Two more arguments against CCTV cameras

At Big Brother Watch we are often warning you of the problems of Britain's near-ubiquitous CCTV coverage.

We have documented how the authorities come to rely upon their CCTV networks - to the detriment of the police and public.

We have warned of the ability of next-generation cameras to record where you are going and log the data – creating ever-more intrusive surveillance.

And we have complained about the cost which, when compared the equivalent cost of a policeman, appears to be an enormous waste given the limited efficacy of CCTV.

Banksy-one-nation-under-cctv This morning there are two more great examples of why the current go-to of national and local authorities looking for a quick-fix on security is severely misplaced.

The first is the use and potential abuse of CCTV cameras. The old adage of 'nothing to hide, nothing to fear' becomes obsolete when those looking aren't doing so for the right reasons. Just ask the women who stayed in this cottage.

The second argument is against the aethetics of CCTV cameras. The reality is that the black varnished-metal poles with their cyclopean glass-lens staring down not only exude an atmosphere of Orwellian surveillance, they are also a horrible eye-sore. Not least in quaint rural villages and around ancient relics or monuments with emotional significance.

As ever, we will continue to oppose the imposition of CCTV cameras except in cases where all other means of security have been exhausted or proven ineffective.

By Dylan Sharpe

Posted by on Oct 14, 2009 in CCTV | 8 Comments


  1. David Johnson
    16th October 2009

    In Warrington the local authority has 24 CCTV cameras on the town centre, with a control centre linked by radio to door staff in all the pubs and clubs. Frequently staff are heard to comment that someone is “sitting down on a street bench ‘looking suspicious'” With request that the camera operator keeps the person under observation. Or passes the word that someone has been ‘abusive’to door staff at a particular club and is to be excluded all over the town!

  2. Ben Hutchins
    9th December 2009

    If you look at CCTV on its own then yes it has some drawbacks. But I think it is a very powerful tool for the police to use, it certainly enables the police to bring crimes to the attention of the general public and helps identify suspects.
    You talk of local authorities and public CCTV but use abuse of a private CCTV system to back your argument up. This is not comparing apples with apples is it since public systems are strictly controlled by the Data Protection Act.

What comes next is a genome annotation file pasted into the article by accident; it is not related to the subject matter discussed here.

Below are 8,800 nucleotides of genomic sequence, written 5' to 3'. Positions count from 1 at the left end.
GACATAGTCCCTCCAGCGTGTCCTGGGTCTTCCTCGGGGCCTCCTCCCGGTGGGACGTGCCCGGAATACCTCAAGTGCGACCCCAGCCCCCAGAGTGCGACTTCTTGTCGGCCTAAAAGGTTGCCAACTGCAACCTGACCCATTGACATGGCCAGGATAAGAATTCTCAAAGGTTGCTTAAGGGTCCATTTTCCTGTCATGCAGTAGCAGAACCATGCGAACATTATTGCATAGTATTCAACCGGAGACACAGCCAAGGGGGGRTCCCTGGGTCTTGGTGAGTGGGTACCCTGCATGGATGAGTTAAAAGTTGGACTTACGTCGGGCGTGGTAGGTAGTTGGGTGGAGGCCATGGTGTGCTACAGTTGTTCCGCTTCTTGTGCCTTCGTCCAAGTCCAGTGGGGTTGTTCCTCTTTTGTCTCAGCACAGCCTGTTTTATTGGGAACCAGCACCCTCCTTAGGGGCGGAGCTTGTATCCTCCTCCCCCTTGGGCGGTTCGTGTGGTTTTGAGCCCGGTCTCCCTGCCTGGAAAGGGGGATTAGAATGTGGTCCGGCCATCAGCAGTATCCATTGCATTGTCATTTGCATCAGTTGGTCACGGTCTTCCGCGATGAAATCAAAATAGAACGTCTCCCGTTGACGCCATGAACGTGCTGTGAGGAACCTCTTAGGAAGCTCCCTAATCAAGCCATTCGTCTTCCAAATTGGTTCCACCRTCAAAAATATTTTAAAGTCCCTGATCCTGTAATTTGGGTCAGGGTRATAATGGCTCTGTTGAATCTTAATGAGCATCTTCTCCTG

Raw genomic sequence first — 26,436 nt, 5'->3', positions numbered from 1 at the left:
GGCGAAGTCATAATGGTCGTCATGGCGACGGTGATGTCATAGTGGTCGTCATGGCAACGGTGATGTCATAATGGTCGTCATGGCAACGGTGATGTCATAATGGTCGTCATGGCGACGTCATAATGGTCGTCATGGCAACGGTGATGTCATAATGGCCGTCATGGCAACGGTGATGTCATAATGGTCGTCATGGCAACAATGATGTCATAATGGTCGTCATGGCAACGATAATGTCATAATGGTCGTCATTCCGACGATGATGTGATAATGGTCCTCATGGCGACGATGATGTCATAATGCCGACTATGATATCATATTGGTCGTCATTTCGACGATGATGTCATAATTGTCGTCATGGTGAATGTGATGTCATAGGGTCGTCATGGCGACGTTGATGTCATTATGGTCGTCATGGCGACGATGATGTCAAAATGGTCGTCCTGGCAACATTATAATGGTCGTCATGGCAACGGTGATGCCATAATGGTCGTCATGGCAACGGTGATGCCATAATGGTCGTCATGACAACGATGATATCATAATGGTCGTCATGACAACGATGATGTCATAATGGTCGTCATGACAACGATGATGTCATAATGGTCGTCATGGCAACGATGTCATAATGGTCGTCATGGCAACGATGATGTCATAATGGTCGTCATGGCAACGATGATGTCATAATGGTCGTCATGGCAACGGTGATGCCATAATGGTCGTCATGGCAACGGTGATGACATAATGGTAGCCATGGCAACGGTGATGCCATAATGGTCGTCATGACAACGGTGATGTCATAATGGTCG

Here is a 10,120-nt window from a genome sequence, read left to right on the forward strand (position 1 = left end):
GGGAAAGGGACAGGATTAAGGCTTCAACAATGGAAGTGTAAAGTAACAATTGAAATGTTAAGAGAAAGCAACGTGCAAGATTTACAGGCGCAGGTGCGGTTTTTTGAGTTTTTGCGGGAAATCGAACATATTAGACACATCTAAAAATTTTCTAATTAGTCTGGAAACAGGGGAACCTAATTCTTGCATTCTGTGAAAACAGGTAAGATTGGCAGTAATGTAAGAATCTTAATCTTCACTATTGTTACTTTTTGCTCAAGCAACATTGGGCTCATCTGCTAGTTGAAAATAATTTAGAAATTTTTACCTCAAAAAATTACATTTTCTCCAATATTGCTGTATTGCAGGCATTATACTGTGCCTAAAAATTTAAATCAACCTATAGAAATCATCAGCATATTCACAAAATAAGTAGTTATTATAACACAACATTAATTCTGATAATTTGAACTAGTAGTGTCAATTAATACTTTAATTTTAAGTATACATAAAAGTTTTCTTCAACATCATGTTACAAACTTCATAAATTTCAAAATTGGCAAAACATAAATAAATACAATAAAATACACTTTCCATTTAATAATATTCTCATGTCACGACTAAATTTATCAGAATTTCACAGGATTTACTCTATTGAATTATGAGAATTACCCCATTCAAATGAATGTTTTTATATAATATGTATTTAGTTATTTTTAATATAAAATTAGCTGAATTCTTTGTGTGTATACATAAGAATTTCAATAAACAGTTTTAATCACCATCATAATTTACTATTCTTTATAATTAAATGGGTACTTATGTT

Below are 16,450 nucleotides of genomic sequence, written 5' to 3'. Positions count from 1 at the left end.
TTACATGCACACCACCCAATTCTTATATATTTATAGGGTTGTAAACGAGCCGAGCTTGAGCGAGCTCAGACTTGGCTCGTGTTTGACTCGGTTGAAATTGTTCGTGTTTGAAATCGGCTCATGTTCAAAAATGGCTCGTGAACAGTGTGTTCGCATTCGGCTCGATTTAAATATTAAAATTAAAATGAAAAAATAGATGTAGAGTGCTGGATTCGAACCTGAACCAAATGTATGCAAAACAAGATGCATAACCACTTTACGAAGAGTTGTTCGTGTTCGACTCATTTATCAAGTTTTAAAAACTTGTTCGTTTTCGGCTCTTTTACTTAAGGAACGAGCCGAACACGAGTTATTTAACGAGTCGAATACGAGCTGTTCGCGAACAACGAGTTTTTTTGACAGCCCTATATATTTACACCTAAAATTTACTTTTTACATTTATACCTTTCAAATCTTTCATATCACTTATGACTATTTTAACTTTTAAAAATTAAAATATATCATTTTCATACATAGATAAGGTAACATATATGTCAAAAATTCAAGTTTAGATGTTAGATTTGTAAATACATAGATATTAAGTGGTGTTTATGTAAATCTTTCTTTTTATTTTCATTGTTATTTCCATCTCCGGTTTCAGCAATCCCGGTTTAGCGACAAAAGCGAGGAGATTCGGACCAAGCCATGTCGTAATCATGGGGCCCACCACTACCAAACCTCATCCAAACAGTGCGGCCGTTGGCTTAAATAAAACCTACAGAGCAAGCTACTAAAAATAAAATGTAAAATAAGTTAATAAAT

I don’t think the argument of CCTV or police is a sound one since CCTV is a tool the police use. It’s not an either or question especially since public CCTV systems are funded by local authorities not the police. There are obvious advantages to CCTV though, machines are cheaper than humans they don’t take holidays, they work 24 hours a day, they don’t get sick etc. etc.
    Even if you did have more police on the beat what is the difference being watched by them or cameras? Surely this is one in the same, you are still being watched, perhaps less clinically but would this not be a police state that you are advocating?
    The point about CCTV is that it provides video evidence of crimes helping to lead to the arrest and conviction of criminals. You point to a CCTV system not working on a particular day, I point to the Jamie Bulger and the Suffolk strangler cases which were helped by CCTV. CCTV is even responsible for the success of TV programs like Crime Watch who could not function without it.

  3. Alex Deane
    7th January 2010

    A very belated response as I hadn’t seen your comment but –
    1) it’s never been our contention that there is NO use to CCTV – we’re not Luddites. Of course there is SOME benefit to the network; but a) it’s a question of balance – is it the best use of law enforcement resources – often, we say, it’s not; and b) what of privacy concerns?
    2) it’s my understanding that CCTV actually DIDN’T help in the Bulger case – Thompson and Venables were captured in those memorable images walking AWAY, images which were no more useful than the multiple eye-witness evidence which gave the same accounts – the images are emblazoned on our minds from that case but I gather that they weren’t actually of substantive use for identification or other purposes in the case.

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